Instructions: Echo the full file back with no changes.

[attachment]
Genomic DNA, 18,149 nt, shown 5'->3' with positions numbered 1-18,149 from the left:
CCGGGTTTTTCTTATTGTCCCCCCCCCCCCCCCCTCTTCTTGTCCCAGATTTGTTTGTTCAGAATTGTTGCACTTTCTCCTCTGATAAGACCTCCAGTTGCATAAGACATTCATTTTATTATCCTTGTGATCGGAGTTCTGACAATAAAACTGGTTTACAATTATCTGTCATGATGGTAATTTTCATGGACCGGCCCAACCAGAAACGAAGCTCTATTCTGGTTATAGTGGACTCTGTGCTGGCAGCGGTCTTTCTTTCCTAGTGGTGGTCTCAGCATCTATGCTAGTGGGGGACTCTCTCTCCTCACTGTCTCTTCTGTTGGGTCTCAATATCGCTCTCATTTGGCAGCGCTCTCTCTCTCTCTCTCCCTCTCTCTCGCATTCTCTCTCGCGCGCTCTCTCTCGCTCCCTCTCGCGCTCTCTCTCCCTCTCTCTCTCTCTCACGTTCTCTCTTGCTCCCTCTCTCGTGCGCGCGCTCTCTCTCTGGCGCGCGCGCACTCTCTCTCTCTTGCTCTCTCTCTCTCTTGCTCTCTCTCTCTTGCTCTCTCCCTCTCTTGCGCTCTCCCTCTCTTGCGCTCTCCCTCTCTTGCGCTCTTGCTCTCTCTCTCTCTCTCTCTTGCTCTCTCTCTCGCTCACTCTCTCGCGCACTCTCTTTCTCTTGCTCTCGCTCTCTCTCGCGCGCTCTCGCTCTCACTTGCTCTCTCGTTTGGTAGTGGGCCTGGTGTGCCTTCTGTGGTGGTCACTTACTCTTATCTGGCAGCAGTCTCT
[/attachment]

Genomic DNA, 18,149 nt, shown 5'->3' with positions numbered 1-18,149 from the left:
CCGGGTTTTTCTTATTGTCCCCCCCCCCCCCCCCTCTTCTTGTCCCAGATTTGTTTGTTCAGAATTGTTGCACTTTCTCCTCTGATAAGACCTCCAGTTGCATAAGACATTCATTTTATTATCCTTGTGATCGGAGTTCTGACAATAAAACTGGTTTACAATTATCTGTCATGATGGTAATTTTCATGGACCGGCCCAACCAGAAACGAAGCTCTATTCTGGTTATAGTGGACTCTGTGCTGGCAGCGGTCTTTCTTTCCTAGTGGTGGTCTCAGCATCTATGCTAGTGGGGGACTCTCTCTCCTCACTGTCTCTTCTGTTGGGTCTCAATATCGCTCTCATTTGGCAGCGCTCTCTCTCTCTCTCTCCCTCTCTCTCGCATTCTCTCTCGCGCGCTCTCTCTCGCTCCCTCTCGCGCTCTCTCTCCCTCTCTCTCTCTCTCACGTTCTCTCTTGCTCCCTCTCTCGTGCGCGCGCTCTCTCTCTGGCGCGCGCGCACTCTCTCTCTCTTGCTCTCTCTCTCTCTTGCTCTCTCTCTCTTGCTCTCTCCCTCTCTTGCGCTCTCCCTCTCTTGCGCTCTCCCTCTCTTGCGCTCTTGCTCTCTCTCTCTCTCTCTCTTGCTCTCTCTCTCGCTCACTCTCTCGCGCACTCTCTTTCTCTTGCTCTCGCTCTCTCTCGCGCGCTCTCGCTCTCACTTGCTCTCTCGTTTGGTAGTGGGCCTGGTGTGCCTTCTGTGGTGGTCACTTACTCTTATCTGGCAGCAGTCTCT